Starbridge is, in fact, part of the well-documented Technium Wales network which provides specialist incubator facilities for hi-tech, creative and knowledge-based businesses. Indeed, Wales has an encouraging number of programmes in support of such firms, including the Wales Innovation Relay Centre, CTI Wales, SmartCymru, the Technology and Innovation Group and the much-vaunted Wales Innovator Network.

All these organisations have looked to enhance Wales' capacity for innovation, but still more can be done across the country to ensure that young Welsh companies have improved access to high quality, bespoke early stage business support during the difficult first steps of their development.

Money is only one part of the equation for these firms, and all those involved in attempting to bolster innovation must look to boost the soft support available in the form of access to networks, mentors, role models and expertise.

The question of how best to transform the UK’s capacity for innovation is becoming one of the leading issues of our day. Politicians from all sides are beginning to realise that the challenges of wealth creation, employment and environmental decline all point inexorably towards innovation as the common solution.

The media is starting to pick up on this trend, and politicians must build on this momentum to formulate a national mission for innovation – a mission in which Wales has a pivotal role to play.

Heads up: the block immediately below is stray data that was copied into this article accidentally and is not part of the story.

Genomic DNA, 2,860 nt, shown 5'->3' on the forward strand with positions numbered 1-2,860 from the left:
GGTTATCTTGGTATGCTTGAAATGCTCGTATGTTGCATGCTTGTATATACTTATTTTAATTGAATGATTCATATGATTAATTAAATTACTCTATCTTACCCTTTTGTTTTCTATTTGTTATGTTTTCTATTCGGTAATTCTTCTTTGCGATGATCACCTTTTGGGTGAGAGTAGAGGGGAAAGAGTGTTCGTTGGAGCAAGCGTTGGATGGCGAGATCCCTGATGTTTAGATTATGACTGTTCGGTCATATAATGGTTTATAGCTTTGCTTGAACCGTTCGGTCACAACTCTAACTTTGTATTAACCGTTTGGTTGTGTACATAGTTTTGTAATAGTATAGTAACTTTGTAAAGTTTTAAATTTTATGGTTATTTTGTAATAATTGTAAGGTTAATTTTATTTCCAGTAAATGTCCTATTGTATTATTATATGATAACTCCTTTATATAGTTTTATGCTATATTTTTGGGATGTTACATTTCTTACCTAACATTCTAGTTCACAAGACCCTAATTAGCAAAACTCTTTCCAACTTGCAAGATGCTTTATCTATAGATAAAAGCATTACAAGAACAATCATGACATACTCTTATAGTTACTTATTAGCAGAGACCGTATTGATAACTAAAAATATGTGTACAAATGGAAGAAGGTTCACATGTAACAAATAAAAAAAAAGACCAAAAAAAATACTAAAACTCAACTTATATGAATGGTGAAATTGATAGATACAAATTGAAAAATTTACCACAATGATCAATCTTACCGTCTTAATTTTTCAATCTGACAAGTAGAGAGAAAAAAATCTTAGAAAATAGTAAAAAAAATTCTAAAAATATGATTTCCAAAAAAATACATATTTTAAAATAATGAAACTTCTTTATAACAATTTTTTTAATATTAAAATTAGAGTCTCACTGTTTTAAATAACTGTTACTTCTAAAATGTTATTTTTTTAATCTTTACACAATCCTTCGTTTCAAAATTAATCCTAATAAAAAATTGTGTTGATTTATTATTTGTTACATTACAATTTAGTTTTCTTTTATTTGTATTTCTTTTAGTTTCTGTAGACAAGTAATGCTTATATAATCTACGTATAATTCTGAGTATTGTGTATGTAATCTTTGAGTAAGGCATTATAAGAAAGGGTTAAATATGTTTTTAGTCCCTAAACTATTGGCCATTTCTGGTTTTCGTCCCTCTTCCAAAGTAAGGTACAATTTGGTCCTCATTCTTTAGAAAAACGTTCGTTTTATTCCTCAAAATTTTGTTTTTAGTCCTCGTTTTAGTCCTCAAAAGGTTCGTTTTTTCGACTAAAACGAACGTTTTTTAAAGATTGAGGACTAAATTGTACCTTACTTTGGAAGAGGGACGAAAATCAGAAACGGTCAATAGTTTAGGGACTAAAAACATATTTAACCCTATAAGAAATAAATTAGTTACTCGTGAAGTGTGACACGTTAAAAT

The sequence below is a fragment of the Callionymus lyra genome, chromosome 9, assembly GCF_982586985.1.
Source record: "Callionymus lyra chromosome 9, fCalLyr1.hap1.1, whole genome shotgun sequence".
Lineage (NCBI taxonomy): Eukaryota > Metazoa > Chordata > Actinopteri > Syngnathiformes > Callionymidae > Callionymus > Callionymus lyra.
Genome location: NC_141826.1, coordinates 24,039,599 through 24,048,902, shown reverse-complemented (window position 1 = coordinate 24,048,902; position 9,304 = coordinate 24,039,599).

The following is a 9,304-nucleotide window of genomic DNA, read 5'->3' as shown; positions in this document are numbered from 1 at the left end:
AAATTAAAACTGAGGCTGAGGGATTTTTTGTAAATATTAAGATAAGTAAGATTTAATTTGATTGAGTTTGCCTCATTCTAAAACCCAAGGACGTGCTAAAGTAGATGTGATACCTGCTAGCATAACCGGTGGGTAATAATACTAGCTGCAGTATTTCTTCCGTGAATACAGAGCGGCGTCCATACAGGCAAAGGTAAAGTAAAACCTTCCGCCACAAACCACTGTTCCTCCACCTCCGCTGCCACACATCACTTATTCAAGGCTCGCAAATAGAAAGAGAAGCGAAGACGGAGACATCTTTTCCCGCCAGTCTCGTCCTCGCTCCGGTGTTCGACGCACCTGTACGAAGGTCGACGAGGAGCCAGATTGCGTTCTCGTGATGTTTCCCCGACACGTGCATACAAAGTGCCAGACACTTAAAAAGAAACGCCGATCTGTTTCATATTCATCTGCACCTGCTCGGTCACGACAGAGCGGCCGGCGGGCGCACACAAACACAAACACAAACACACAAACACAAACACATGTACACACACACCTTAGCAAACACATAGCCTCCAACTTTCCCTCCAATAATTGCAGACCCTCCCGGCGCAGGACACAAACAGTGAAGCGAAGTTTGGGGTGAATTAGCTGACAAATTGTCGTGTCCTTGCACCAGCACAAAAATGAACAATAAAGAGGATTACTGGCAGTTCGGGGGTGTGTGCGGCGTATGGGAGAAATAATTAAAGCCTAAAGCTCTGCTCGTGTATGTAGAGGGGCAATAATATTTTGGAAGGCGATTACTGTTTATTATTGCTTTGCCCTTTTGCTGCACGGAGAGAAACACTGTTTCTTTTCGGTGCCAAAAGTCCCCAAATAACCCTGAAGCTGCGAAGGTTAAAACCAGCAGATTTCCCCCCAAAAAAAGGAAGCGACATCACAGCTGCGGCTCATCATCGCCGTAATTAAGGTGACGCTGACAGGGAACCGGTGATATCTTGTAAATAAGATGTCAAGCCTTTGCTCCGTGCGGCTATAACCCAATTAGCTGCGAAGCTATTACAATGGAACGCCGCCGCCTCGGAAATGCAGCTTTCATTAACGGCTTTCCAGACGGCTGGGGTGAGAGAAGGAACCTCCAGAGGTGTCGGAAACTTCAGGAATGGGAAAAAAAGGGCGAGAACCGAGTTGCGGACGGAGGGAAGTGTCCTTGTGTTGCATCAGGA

Innovation Wales takes place at Cardiff City Hall this Tuesday, October 3 (9am-7pm). Entrance is free.

Friday, September 29, 2006

WAG seeks public views on Wales' IT strategy

By Staff Writer | 29 Sep 2006

The people of Wales have a month to contribute their views on how the Welsh Assembly Government can use IT to improve public services and the economy of Wales, as part of WAG's ‘Towards e-Wales’ consultation. The closing date for responses is 31 October 2006.

Responses from the consultation will lead to an implementation plan to be issued later in 2006, which will stress the priorities for action to exploit IT in public services and Wales’ economic development strategy.

Those living and working in Wales are invited to share their views on how best to heighten Welsh economic performance, improve public services and ensure all citizens can exploit the opportunities offered by ICT and benefit from developments in telecommunications infrastructure.

This consultation follows the recent restructuring of WAG and the setting up of the new e-Wales Unit, which supersedes the previous Broadband Wales programme.

The enefits of the Broadband Wales scheme has come under the microscope in a report issued by WAG this month. The Broadband Benefits Report] [pdf] carried out by Newport-based Atkins Management Consultants, studies the impact of broadband and the Broadband Wales programme on the Welsh economy and covers the period 2000-2015.